Since the advent of the cell phone era, college students everywhere just can’t seem to hang up—between classes, in classes, and at parties, students are glued to their cell phones. The launch of Apple’s iPhone on June 29, 2007 (for the pricey sum of $599) has only increased student attachment to phones.

“I frickin’ love it,” said iPhone owner Robert Alvarez ’11. “I’m addicted to it. I do everything on it. When I get lost I can get directions on it.”

Alvarez got his iPhone in late July.

“I got it because my dad didn’t like it and my [old] phone broke,” he said.

Apple reported that the millionth iPhone was sold on Sept. 10, just 74
days after it was put on the market. Some of these sales can be attributed to the price cut of $200, which occurred after about two months of sales. Many of the people who waited in line and paid the original price complained, prompting Apple CEO Steve Jobs to offer them a $100 store credit.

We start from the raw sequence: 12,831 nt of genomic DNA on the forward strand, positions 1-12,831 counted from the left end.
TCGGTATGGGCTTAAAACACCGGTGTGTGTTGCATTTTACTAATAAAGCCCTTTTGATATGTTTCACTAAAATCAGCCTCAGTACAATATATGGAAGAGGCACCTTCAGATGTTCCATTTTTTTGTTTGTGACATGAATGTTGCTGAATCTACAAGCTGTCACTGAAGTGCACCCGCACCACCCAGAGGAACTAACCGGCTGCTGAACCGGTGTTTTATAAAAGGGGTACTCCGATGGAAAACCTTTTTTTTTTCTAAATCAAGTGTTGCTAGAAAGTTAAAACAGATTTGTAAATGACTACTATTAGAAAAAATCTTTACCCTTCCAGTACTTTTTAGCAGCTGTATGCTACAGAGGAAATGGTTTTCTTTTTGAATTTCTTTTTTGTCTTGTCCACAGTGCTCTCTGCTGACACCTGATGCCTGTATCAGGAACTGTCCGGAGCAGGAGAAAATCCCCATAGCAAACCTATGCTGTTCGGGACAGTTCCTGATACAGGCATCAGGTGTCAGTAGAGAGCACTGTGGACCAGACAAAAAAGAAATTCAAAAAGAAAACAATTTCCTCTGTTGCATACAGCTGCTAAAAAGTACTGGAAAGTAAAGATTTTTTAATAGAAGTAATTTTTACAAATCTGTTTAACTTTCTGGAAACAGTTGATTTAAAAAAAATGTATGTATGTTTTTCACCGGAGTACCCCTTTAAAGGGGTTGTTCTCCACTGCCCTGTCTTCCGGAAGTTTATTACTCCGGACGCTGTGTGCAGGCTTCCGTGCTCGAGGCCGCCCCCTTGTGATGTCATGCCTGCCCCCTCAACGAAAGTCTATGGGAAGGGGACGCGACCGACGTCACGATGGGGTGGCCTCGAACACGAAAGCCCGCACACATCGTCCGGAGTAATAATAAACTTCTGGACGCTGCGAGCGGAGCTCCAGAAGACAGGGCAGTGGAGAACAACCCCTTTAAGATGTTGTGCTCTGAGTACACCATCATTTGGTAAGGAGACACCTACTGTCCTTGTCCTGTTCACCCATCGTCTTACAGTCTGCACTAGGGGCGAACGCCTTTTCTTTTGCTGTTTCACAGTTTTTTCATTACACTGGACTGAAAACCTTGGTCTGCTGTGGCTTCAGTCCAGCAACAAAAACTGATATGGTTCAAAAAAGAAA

Patrick Sunwoo ’11 received his iPhone as a graduation present and explained that aside from functioning as a phone, the iPhone serves as an iPod, computer, camera, palm pilot and calendar, and can also be used to get stock quotes and directions.

“There’s a lot of minutiae about it that gets me,” Sunwoo said. “The MapQuest capability, that’s hot.”

Both Alvarez and Sunwoo feel more organized now that they have iPhones.

“I’m very punctual,” Alvarez said. “I have my class schedule on it.”
However, not all students are convinced. Amanda Sim ’08 is more than happy using her free phone from Sprint.

“I didn’t know they were $400 – that’s ridiculous,” Sim said.

Furthermore, Sim claimed that she would decline using an iPhone, even if it were given to her for free.

“I heard that if you use the Internet on [an iPhone], people can hack into your personal information,” she said.

Anya Olsen ’11 doesn’t see the benefits either.

“I think they’re a waste of money,” Olsen said.

However, Sunwoo disagreed.

“If someone wants to judge the iPhone and say that it’s not worth all it’s cracked up to be, they should ask someone with an iPhone to show them all the little features that aren’t shown in the commercials,” Sunwoo said.

Despite the gadget’s numerous advantages, some iPhone owners have noted that connecting to wireless access at the University is time consuming.

“It definitely sucks to have to log in every time,” Sunwoo said.

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